In its early days, the Editors' Association of Canada (then the "Freelance Editors' Association of Canada") sent its members a series of sentences to edit, to see which were the most common approaches to fixing some kinds of problems. We were in the very very early days of thinking about standards. One sentence, memorably, was edited by 101 editors. Only one pair of editors made the same corrections to it. So there were literally 100 different edits trying to fix a two-line sentence. And almost all of those edits worked perfectly well.
In response, Sharon Stewart mentioned that
a linguistics prof wrote an algorithm to create a sentence describing a cartoon of a phone booth out in the middle of nowhere in which a bear was making a phone call. The algorithm came up with 22 million grammatically correct ways to describe the cartoon. I used to mention that story to editors-in-training to show them that there's more than one way to say something.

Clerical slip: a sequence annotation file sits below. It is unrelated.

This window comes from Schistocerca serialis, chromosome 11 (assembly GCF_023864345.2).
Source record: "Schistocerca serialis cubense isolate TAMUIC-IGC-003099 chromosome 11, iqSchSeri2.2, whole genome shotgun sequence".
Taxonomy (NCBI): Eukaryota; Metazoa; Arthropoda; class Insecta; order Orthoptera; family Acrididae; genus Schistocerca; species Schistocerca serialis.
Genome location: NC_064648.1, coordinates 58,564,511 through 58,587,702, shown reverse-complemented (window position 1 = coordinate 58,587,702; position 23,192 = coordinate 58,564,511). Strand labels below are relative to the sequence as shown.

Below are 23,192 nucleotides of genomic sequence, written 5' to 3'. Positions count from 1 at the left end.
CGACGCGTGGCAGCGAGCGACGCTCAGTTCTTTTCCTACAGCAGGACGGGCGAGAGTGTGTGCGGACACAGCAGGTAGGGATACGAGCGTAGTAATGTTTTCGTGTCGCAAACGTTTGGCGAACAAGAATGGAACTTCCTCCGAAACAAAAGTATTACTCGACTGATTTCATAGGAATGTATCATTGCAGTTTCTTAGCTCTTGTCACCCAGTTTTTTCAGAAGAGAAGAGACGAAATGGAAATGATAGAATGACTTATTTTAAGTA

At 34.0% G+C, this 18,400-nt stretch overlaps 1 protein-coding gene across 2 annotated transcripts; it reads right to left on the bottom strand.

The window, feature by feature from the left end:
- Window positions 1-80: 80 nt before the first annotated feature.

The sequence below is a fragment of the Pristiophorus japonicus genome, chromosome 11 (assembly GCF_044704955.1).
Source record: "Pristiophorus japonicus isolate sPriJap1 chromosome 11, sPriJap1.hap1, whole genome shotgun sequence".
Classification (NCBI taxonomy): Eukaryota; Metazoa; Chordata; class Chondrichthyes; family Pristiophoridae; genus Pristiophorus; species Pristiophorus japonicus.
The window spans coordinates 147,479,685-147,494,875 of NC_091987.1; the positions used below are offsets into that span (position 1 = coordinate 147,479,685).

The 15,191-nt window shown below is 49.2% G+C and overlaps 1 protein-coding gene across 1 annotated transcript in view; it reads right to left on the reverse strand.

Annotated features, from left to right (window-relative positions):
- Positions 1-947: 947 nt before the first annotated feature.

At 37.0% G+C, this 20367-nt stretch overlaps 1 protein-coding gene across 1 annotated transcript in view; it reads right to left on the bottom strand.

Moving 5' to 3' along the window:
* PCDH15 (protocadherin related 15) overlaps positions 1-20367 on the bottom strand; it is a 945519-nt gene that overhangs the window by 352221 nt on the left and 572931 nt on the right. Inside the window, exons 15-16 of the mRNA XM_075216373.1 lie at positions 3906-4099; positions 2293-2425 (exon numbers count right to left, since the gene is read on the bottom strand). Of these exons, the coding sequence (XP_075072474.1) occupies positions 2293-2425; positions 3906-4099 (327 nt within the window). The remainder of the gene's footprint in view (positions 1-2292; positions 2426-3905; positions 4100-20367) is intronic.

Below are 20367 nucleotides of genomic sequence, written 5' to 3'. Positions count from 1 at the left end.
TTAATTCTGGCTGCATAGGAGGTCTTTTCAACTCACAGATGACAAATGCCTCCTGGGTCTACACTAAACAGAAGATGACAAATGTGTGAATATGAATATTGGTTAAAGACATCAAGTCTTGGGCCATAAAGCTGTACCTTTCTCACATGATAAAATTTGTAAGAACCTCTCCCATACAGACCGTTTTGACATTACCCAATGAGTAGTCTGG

The general public believes that editors are rule-bound prescriptivists dictating 'correct' English, but the truth is editing is more an art than a science, and professional editors (as opposed to your annoying cousin and some improperly trained Language Arts teachers) understand there are many ways of saying the same thing well, and that there is no one correct way that all must adopt. Indeed, the joy of English is the many different nuances of meaning and emphasis available by subtle changes in word choice, word order, punctuation, and so on. A professional editor strives for clarity while working to maintain the authors' intent and voice. Professional editors know that one frequently breaks 'the rules' to convey meaning, purpose, tone, voice, and so on--what the public has learned to call poetic license. Well, everybody has license to write as they wish, not just poets, and the purpose of editing is to up one's language game, not restrict it with arbitrary rules. Of course, there are many common errors where an author may word something that could be more precise, concise, or clearer if slightly altered, and an editor might make that suggestion. But it's always up to the client to say yea or nay.